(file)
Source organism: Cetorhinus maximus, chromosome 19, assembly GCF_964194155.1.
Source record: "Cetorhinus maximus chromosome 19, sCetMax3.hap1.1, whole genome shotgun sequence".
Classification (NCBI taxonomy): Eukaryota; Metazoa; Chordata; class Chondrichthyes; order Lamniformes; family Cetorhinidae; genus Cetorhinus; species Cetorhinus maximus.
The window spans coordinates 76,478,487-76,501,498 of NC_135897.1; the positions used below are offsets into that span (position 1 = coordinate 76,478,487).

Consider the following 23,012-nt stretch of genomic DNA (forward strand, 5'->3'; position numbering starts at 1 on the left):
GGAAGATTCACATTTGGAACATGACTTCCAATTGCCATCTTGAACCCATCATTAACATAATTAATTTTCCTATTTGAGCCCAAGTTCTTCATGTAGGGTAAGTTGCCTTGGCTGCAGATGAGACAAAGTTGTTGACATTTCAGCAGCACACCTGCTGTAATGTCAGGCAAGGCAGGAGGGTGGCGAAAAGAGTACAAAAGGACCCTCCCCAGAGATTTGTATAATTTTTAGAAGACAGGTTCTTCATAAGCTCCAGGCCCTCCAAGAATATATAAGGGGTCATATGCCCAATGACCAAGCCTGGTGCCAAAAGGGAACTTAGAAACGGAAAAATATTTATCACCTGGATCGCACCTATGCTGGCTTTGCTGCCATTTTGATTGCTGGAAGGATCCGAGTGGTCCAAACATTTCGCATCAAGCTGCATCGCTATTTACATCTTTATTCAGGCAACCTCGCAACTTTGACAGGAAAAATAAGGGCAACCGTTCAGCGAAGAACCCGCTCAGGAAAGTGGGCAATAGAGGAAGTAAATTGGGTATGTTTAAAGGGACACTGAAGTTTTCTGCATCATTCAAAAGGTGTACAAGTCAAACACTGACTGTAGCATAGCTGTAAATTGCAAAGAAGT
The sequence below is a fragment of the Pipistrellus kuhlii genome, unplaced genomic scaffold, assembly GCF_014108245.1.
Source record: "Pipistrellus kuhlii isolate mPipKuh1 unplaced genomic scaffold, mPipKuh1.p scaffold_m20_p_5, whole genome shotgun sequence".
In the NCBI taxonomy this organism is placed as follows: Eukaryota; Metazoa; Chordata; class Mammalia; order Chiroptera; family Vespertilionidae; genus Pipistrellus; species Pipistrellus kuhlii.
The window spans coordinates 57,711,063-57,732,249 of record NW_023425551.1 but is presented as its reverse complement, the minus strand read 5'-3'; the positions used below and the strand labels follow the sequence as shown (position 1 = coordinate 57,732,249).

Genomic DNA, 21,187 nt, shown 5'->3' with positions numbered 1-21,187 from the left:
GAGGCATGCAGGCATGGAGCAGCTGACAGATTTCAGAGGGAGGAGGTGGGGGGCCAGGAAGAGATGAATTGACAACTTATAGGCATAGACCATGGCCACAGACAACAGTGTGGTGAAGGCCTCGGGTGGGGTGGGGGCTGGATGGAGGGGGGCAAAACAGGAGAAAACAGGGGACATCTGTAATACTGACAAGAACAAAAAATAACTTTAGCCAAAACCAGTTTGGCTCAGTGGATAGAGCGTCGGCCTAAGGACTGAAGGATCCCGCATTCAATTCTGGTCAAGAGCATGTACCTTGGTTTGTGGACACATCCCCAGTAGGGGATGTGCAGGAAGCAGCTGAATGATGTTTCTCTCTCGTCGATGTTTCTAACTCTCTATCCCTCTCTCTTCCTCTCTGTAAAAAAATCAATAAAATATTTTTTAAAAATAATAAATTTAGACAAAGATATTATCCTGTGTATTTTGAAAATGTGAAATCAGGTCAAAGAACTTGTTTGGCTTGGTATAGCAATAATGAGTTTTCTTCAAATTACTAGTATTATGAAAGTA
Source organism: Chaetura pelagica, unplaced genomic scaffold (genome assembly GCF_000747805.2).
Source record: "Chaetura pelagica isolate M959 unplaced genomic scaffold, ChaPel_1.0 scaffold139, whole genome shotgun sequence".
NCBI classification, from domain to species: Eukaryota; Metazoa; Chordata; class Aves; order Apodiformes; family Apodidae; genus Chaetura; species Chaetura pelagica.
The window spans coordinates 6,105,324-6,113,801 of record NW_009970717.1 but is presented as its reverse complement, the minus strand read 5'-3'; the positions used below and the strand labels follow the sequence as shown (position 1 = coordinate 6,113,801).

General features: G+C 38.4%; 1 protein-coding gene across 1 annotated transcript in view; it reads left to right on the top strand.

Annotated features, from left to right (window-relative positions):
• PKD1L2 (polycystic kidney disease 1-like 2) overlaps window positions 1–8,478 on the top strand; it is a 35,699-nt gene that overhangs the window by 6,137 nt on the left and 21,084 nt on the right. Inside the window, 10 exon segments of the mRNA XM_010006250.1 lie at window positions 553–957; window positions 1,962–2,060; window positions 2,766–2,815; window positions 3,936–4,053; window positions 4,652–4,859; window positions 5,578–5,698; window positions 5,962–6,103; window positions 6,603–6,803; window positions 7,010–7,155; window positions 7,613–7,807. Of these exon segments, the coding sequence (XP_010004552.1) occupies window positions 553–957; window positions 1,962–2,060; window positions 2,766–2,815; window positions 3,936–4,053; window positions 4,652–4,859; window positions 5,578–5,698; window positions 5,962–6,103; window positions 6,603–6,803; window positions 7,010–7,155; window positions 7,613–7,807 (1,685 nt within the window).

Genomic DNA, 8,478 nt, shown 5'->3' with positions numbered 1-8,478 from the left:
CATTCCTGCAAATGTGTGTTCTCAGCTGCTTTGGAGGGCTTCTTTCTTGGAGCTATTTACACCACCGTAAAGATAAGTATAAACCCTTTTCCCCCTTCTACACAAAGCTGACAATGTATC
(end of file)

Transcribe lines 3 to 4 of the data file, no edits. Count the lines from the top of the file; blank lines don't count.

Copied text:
Classification (NCBI taxonomy): Eukaryota; Metazoa; Chordata; class Chondrichthyes; order Lamniformes; family Cetorhinidae; genus Cetorhinus; species Cetorhinus maximus.
The window spans coordinates 76,478,487-76,501,498 of NC_135897.1; the positions used below are offsets into that span (position 1 = coordinate 76,478,487).